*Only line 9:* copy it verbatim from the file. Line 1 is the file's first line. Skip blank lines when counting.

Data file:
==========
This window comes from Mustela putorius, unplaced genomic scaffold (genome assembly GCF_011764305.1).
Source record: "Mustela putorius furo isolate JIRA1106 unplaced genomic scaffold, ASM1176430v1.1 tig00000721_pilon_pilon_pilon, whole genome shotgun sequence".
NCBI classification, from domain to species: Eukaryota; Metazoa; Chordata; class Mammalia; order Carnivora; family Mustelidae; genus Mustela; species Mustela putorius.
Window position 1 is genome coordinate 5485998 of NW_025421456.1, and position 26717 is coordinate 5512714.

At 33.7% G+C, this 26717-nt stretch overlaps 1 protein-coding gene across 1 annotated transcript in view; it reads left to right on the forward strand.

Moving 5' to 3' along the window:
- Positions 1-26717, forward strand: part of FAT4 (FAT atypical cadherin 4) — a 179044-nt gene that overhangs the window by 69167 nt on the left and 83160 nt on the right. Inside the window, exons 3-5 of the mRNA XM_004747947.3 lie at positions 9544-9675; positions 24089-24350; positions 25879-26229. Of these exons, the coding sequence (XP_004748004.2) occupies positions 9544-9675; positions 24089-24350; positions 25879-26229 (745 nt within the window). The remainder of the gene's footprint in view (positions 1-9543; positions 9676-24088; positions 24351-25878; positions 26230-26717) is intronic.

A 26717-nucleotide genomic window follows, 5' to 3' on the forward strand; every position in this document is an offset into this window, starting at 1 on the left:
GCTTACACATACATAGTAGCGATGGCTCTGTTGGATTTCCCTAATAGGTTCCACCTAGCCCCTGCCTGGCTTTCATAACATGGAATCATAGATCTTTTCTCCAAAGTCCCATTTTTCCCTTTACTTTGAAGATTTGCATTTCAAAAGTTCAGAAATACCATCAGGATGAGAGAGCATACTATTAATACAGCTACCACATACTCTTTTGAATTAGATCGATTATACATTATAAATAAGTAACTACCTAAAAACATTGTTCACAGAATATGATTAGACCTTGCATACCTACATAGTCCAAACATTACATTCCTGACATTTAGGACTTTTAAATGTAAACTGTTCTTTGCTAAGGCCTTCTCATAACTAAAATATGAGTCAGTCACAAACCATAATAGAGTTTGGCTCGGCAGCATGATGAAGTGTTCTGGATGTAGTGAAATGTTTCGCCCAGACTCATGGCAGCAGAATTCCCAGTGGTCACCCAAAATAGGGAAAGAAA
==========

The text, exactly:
GCTTACACATACATAGTAGCGATGGCTCTGTTGGATTTCCCTAATAGGTTCCACCTAGCCCCTGCCTGGCTTTCATAACATGGAATCATAGATCTTTTCTCCAAAGTCCCATTTTTCCCTTTACTTTGAAGATTTGCATTTCAAAAGTTCAGAAATACCATCAGGATGAGAGAGCATACTATTAATACAGCTACCACATACTCTTTTGAATTAGATCGATTATACATTATAAATAAGTAACTACCTAAAAACATTGTTCACAGAATATGATTAGACCTTGCATACCTACATAGTCCAAACATTACATTCCTGACATTTAGGACTTTTAAATGTAAACTGTTCTTTGCTAAGGCCTTCTCATAACTAAAATATGAGTCAGTCACAAACCATAATAGAGTTTGGCTCGGCAGCATGATGAAGTGTTCTGGATGTAGTGAAATGTTTCGCCCAGACTCATGGCAGCAGAATTCCCAGTGGTCACCCAAAATAGGGAAAGAAA